These lockdowns are spreading across China, causing logistical upheaval at factories up the Yangtze River in Wuhan and at ports such as Tianjin and Shenzhen that transship products through Shanghai. This means that products entering US markets are further delayed.

While the zero level of COVID is being used as a justification for shutting down supply chains, the CCP has shown its willingness to use its industrial power for political purposes as well. The Australians endure a steel embargo for rejecting Beijing’s territorial claims in the South China Sea. Filipinos are being punished by the banana embargo for preventing a Chinese encroachment on Scarborough Shoal. South Korean tourism has been hit by a Chinese travel ban imposed because Seoul is home to a US missile defense system. I Lithuanians are dealing with a full Chinese embargo because they opened a diplomatic mission using the name “Taiwan” instead of “Taipei”.

War in Ukraine elevated supply chain concerns Raw material like phosphates for fertilizers and neon gas, which is crucial in the production of microchips. In the wider competition for access to such resources, China has the ships and economic means to ensure that its needs are met. American consumers do not.

This situation is terrible because for too long agencies like the US Maritime Administrationtasked with ensuring our access to markets, have been silent or failed to take the necessary action.

What needs to be addressed today is China’s use of domestic policies such as the zero-sum fight against COVID-19 that could hold international supply chains hostage. The first step is to increase the resilience of our global supply chains, especially those critical to sustaining a wartime economy.

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Part of the solution is to work with shipping partners in friendly countries like Germany (Hapag-Lloyd253 ships), Denmark (AP Moller Maersk730 ships), South Korea (HMM100 ships), Switzerland (MSC, 730 ships), France (CMA-CGM566 ships), and Taiwan (Evergreen line205 ships) — to ensure access to commercial shipping and foreign markets.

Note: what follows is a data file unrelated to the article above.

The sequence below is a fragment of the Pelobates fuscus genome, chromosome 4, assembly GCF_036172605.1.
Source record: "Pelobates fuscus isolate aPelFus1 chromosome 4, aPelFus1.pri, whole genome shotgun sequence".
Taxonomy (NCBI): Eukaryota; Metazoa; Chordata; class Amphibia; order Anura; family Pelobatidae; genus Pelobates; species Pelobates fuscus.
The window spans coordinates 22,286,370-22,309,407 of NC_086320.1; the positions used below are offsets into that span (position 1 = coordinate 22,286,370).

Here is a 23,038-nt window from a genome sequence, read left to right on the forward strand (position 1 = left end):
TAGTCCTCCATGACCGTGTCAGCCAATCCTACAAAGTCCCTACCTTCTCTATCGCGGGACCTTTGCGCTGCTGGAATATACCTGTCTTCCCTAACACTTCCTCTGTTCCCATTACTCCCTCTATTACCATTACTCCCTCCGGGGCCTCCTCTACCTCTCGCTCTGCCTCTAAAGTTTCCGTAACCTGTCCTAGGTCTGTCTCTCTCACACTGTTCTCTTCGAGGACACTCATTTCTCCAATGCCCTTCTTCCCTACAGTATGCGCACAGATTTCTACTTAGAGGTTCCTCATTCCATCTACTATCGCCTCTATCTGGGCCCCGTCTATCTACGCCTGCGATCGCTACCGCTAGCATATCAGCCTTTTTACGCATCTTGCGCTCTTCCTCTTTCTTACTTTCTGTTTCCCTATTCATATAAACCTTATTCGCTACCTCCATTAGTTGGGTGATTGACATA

We must also consider coercion and intimidation of China Filipino and Indian sailors who make up most of the crews of the commercial vessels that keep the American economy afloat.

Finally, increasing domestic shipping and shipbuilding is key to both America’s national security needs and its economy. The US maritime industry must be able to compete globally. This will require creating a policy environment that facilitates the necessary investment and innovation, while working with allied partners to become less dependent on the Chinese supply chain.

The United States needs a larger commercial fleet to remain globally competitive. The country also needs more shipbuilding and ship repair capacity to provide access to foreign markets and support the nation and navy during war. As evidenced by the empty shelves, what we have now is very inadequate.

This piece originally appeared in the National Interest https://nationalinterest.org/feature/america%E2%80%99s-dependence-china-crisis-making-205132